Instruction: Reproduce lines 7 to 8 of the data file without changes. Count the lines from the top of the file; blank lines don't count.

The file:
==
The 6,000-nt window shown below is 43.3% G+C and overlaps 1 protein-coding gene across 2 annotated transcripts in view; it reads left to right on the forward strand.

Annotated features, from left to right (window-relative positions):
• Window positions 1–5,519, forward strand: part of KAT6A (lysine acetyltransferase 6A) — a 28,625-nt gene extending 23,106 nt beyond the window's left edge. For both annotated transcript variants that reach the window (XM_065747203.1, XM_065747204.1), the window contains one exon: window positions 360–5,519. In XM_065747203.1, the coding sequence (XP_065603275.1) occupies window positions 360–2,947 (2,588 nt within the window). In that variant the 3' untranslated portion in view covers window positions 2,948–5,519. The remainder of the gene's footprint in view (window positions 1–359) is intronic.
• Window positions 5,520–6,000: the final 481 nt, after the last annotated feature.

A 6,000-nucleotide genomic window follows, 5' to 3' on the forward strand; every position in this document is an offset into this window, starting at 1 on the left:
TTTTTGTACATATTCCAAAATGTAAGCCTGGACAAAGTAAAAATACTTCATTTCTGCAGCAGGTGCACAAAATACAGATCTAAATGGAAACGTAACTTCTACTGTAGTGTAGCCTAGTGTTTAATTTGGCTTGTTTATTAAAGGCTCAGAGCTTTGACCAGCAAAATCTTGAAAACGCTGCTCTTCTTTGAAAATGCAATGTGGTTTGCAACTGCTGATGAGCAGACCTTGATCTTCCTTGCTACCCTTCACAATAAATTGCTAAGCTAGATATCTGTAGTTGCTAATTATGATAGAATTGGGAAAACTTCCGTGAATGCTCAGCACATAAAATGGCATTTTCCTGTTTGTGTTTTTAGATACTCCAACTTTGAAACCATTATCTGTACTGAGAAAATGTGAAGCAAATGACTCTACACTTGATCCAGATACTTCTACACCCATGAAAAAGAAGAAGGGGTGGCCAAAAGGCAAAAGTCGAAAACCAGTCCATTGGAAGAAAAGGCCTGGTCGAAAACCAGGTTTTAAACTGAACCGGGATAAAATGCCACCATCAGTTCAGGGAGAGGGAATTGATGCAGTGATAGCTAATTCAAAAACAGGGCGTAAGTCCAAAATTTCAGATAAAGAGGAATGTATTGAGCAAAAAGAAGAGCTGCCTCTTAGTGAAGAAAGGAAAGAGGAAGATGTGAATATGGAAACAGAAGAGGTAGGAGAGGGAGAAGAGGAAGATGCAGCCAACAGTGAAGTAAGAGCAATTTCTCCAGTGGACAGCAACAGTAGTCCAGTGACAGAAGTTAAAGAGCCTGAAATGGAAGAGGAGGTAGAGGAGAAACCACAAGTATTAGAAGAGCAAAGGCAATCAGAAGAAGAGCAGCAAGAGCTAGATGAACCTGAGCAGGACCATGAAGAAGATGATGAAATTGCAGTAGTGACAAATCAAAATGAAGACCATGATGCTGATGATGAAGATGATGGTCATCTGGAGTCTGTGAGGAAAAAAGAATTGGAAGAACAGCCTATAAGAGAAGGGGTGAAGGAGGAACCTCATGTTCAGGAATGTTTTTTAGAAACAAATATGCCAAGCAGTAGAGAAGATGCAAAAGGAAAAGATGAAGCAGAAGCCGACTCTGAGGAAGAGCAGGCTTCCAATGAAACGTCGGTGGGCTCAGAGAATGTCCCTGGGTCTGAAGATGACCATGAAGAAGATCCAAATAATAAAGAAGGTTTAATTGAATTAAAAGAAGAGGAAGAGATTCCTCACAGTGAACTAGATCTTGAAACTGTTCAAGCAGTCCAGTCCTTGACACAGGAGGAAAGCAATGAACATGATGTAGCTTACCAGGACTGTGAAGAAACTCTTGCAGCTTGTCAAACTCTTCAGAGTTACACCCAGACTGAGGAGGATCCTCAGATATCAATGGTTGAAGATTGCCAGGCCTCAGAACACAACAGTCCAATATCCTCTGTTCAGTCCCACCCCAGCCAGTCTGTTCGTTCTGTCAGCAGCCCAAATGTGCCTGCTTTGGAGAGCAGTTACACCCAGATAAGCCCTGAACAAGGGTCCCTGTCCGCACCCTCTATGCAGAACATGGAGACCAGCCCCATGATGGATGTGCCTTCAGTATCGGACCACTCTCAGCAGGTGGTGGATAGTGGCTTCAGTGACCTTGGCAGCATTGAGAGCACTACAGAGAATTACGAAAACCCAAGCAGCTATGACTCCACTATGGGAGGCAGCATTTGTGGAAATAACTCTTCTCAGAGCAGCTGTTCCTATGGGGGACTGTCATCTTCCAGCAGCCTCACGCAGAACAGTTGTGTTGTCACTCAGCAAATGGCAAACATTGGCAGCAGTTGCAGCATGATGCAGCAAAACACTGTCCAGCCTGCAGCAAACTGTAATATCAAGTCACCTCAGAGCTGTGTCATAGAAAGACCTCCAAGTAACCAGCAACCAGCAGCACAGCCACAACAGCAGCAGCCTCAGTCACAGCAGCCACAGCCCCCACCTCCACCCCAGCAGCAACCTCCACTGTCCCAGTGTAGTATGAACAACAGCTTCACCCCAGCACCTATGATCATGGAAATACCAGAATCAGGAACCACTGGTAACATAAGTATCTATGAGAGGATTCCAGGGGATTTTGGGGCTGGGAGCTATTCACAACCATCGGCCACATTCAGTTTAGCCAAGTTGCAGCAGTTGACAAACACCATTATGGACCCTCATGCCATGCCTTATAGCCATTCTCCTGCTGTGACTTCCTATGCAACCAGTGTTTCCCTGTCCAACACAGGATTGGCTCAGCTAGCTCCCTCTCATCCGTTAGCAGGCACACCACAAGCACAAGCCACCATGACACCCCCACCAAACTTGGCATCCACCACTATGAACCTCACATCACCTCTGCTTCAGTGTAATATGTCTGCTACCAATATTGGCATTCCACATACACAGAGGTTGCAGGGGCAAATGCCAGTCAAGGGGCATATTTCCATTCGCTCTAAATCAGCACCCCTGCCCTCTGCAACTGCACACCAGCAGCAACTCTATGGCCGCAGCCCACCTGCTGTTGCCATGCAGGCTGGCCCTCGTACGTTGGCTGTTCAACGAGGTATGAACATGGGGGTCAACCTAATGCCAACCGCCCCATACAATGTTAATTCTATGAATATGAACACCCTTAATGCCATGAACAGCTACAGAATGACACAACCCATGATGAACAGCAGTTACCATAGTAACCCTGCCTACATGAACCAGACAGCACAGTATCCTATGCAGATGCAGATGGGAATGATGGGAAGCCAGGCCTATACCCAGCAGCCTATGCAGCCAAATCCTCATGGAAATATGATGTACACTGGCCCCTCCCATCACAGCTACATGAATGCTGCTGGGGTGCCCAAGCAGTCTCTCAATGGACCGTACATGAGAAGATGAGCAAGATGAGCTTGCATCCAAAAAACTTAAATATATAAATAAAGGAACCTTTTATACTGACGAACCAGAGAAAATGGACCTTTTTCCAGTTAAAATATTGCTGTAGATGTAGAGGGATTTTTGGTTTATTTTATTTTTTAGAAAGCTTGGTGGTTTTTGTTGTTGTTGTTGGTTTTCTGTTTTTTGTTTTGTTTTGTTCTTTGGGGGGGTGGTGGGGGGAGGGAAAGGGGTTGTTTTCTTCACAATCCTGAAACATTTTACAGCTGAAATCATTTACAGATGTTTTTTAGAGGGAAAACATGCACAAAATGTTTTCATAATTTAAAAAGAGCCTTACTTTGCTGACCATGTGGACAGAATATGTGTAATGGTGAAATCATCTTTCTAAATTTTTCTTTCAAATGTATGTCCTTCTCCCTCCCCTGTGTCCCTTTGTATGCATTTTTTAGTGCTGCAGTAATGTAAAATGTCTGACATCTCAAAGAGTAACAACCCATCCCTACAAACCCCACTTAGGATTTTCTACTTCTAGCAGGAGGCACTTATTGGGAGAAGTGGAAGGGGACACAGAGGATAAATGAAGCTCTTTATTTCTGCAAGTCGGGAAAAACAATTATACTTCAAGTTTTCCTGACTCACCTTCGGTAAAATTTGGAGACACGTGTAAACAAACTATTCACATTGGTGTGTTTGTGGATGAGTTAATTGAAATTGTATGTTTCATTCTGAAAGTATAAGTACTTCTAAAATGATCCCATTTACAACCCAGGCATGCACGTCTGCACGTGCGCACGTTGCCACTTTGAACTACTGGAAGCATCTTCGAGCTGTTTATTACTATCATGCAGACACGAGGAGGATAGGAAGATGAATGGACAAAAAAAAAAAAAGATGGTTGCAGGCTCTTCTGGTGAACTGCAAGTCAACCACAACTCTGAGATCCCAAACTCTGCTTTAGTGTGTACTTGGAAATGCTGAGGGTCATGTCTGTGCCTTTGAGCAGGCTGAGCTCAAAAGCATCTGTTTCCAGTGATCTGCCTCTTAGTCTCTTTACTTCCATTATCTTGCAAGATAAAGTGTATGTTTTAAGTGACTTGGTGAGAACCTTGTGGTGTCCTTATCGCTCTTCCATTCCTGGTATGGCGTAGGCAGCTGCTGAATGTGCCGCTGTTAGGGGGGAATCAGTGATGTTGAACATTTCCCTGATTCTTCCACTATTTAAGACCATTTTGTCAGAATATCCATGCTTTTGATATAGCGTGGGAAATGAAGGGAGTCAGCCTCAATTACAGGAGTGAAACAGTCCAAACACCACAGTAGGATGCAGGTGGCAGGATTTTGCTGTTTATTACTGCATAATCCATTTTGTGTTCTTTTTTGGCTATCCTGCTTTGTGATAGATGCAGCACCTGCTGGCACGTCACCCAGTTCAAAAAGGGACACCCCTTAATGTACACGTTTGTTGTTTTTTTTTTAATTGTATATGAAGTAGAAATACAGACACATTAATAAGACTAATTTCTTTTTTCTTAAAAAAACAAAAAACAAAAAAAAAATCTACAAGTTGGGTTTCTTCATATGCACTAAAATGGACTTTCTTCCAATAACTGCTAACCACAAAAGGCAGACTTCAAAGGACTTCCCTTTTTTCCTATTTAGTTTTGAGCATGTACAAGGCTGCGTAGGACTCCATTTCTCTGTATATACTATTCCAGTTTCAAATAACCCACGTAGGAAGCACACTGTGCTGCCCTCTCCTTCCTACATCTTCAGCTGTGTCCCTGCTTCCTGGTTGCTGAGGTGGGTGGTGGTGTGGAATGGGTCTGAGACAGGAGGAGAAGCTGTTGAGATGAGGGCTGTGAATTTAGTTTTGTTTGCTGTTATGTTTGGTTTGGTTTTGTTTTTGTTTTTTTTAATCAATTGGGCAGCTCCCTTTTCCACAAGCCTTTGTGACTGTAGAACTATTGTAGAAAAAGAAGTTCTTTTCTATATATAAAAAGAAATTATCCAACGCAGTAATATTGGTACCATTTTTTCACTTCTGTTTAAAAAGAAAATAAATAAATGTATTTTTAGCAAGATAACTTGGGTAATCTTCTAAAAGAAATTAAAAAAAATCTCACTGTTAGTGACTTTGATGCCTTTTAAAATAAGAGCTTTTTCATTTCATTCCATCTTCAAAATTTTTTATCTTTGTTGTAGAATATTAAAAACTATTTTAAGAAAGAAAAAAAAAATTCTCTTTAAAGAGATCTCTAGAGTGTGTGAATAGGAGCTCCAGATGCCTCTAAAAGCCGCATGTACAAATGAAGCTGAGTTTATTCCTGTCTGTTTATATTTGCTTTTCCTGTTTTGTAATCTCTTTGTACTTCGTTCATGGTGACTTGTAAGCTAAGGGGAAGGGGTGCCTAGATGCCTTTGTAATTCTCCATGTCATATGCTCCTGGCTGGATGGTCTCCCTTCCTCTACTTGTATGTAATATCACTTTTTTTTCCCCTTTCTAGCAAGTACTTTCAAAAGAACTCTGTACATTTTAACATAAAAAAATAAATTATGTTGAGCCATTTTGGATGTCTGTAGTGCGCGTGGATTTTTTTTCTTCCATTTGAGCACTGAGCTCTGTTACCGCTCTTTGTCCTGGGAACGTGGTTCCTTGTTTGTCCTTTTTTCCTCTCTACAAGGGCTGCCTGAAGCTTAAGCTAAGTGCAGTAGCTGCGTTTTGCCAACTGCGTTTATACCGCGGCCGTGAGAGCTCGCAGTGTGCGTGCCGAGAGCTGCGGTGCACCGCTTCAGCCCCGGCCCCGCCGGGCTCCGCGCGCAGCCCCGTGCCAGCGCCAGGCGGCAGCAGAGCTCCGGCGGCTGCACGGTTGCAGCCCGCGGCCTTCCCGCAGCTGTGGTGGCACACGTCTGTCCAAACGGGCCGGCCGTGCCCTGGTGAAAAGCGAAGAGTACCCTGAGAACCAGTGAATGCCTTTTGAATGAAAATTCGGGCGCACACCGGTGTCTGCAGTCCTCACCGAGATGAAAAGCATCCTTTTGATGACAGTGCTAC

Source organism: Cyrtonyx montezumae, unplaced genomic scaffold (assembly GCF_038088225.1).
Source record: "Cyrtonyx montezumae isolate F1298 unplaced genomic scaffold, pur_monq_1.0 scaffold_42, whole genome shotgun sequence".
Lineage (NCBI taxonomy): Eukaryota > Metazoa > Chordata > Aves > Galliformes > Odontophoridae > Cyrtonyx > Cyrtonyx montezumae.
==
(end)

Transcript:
Source organism: Cyrtonyx montezumae, unplaced genomic scaffold (assembly GCF_038088225.1).
Source record: "Cyrtonyx montezumae isolate F1298 unplaced genomic scaffold, pur_monq_1.0 scaffold_42, whole genome shotgun sequence".